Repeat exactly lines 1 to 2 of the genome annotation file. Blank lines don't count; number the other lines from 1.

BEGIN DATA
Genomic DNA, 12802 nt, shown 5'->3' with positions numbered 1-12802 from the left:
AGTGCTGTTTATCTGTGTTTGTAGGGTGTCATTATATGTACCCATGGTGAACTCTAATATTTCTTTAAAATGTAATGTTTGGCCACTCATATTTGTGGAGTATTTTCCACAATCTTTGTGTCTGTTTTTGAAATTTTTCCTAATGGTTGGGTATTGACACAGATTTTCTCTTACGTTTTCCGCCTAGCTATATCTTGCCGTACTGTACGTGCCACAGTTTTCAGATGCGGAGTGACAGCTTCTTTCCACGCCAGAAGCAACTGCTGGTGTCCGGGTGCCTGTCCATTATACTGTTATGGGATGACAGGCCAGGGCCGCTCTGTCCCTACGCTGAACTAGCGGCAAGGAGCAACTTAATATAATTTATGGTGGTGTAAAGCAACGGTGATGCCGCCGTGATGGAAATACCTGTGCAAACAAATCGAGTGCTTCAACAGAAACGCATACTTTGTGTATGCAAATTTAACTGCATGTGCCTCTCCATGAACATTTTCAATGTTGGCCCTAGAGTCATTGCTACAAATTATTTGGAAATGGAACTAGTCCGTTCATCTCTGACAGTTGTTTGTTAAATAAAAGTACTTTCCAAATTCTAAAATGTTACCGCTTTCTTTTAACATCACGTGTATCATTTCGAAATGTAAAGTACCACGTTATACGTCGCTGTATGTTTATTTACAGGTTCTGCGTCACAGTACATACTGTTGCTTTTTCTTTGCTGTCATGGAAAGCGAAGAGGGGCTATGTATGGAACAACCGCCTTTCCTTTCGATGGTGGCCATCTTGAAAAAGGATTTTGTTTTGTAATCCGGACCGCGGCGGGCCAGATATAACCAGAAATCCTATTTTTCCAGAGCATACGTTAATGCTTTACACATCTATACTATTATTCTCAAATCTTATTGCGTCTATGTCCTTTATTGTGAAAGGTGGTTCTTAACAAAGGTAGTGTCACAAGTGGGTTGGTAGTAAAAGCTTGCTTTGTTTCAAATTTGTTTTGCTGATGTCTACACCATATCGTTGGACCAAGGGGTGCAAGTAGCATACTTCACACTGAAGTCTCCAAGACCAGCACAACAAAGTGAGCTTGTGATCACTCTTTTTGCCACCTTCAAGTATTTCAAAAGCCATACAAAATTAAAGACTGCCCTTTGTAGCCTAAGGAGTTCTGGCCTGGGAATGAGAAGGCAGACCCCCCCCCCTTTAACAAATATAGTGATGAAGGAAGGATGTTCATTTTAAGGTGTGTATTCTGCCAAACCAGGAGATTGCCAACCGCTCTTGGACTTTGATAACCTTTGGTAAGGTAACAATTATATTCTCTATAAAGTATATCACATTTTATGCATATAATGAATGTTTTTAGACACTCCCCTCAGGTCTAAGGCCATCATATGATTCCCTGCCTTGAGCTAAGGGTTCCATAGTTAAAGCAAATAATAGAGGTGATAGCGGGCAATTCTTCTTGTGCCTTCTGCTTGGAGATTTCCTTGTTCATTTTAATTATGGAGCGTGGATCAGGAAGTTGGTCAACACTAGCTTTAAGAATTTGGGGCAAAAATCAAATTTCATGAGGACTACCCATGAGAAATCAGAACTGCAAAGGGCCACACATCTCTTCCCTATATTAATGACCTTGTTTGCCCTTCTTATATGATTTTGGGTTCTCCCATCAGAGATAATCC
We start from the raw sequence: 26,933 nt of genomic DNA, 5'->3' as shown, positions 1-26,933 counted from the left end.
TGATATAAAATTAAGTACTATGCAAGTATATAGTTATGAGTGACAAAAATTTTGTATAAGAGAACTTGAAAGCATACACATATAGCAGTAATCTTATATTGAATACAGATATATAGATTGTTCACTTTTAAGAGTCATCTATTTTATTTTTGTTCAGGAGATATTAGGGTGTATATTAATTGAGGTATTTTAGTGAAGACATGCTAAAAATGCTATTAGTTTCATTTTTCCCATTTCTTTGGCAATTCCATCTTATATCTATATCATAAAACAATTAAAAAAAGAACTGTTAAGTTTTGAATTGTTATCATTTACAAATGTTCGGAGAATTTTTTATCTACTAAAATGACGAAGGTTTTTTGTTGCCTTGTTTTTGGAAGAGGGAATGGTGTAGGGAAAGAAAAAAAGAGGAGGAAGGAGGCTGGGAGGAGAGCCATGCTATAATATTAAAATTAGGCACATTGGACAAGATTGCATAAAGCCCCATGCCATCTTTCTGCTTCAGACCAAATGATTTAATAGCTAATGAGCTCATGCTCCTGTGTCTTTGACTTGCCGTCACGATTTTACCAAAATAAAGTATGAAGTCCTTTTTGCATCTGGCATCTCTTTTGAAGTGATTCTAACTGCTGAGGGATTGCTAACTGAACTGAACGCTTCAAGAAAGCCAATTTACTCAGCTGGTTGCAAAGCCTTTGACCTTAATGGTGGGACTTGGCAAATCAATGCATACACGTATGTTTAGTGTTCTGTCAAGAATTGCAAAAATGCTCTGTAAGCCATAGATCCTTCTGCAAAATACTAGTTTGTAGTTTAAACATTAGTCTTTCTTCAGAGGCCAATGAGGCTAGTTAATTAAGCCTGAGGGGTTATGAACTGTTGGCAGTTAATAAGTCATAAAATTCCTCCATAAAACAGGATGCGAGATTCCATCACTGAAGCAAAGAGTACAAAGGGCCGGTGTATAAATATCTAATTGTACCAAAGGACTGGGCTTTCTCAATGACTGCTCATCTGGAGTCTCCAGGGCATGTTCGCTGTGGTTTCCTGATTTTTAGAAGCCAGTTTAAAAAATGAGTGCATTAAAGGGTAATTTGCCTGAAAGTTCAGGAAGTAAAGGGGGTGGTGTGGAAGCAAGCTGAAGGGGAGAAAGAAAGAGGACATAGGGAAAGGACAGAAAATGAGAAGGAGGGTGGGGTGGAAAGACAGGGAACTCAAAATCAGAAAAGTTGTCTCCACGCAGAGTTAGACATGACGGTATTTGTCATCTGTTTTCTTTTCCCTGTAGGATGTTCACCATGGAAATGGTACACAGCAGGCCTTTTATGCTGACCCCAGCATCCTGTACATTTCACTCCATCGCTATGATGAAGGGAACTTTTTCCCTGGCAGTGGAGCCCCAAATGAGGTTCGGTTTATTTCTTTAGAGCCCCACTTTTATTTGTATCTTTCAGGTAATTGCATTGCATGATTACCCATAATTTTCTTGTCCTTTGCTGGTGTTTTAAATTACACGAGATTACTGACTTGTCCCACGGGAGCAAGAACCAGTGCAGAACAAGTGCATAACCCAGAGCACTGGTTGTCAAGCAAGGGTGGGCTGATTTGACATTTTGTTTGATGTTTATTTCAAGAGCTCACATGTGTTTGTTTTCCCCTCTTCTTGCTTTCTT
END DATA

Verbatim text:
Genomic DNA, 12802 nt, shown 5'->3' with positions numbered 1-12802 from the left:
AGTGCTGTTTATCTGTGTTTGTAGGGTGTCATTATATGTACCCATGGTGAACTCTAATATTTCTTTAAAATGTAATGTTTGGCCACTCATATTTGTGGAGTATTTTCCACAATCTTTGTGTCTGTTTTTGAAATTTTTCCTAATGGTTGGGTATTGACACAGATTTTCTCTTACGTTTTCCGCCTAGCTATATCTTGCCGTACTGTACGTGCCACAGTTTTCAGATGCGGAGTGACAGCTTCTTTCCACGCCAGAAGCAACTGCTGGTGTCCGGGTGCCTGTCCATTATACTGTTATGGGATGACAGGCCAGGGCCGCTCTGTCCCTACGCTGAACTAGCGGCAAGGAGCAACTTAATATAATTTATGGTGGTGTAAAGCAACGGTGATGCCGCCGTGATGGAAATACCTGTGCAAACAAATCGAGTGCTTCAACAGAAACGCATACTTTGTGTATGCAAATTTAACTGCATGTGCCTCTCCATGAACATTTTCAATGTTGGCCCTAGAGTCATTGCTACAAATTATTTGGAAATGGAACTAGTCCGTTCATCTCTGACAGTTGTTTGTTAAATAAAAGTACTTTCCAAATTCTAAAATGTTACCGCTTTCTTTTAACATCACGTGTATCATTTCGAAATGTAAAGTACCACGTTATACGTCGCTGTATGTTTATTTACAGGTTCTGCGTCACAGTACATACTGTTGCTTTTTCTTTGCTGTCATGGAAAGCGAAGAGGGGCTATGTATGGAACAACCGCCTTTCCTTTCGATGGTGGCCATCTTGAAAAAGGATTTTGTTTTGTAATCCGGACCGCGGCGGGCCAGATATAACCAGAAATCCTATTTTTCCAGAGCATACGTTAATGCTTTACACATCTATACTATTATTCTCAAATCTTATTGCGTCTATGTCCTTTATTGTGAAAGGTGGTTCTTAACAAAGGTAGTGTCACAAGTGGGTTGGTAGTAAAAGCTTGCTTTGTTTCAAATTTGTTTTGCTGATGTCTACACCATATCGTTGGACCAAGGGGTGCAAGTAGCATACTTCACACTGAAGTCTCCAAGACCAGCACAACAAAGTGAGCTTGTGATCACTCTTTTTGCCACCTTCAAGTATTTCAAAAGCCATACAAAATTAAAGACTGCCCTTTGTAGCCTAAGGAGTTCTGGCCTGGGAATGAGAAGGCAGACCCCCCCCCCTTTAACAAATATAGTGATGAAGGAAGGATGTTCATTTTAAGGTGTGTATTCTGCCAAACCAGGAGATTGCCAACCGCTCTTGGACTTTGATAACCTTTGGTAAGGTAACAATTATATTCTCTATAAAGTATATCACATTTTATGCATATAATGAATGTTTTTAGACACTCCCCTCAGGTCTAAGGCCATCATATGATTCCCTGCCTTGAGCTAAGGGTTCCATAGTTAAAGCAAATAATAGAGGTGATAGCGGGCAATTCTTCTTGTGCCTTCTGCTTGGAGATTTCCTTGTTCATTTTAATTATGGAGCGTGGATCAGGAAGTTGGTCAACACTAGCTTTAAGAATTTGGGGCAAAAATCAAATTTCATGAGGACTACCCATGAGAAATCAGAACTGCAAAGGGCCACACATCTCTTCCCTATATTAATGACCTTGTTTGCCCTTCTTATATGATTTTGGGTTCTCCCATCAGAGATAATCC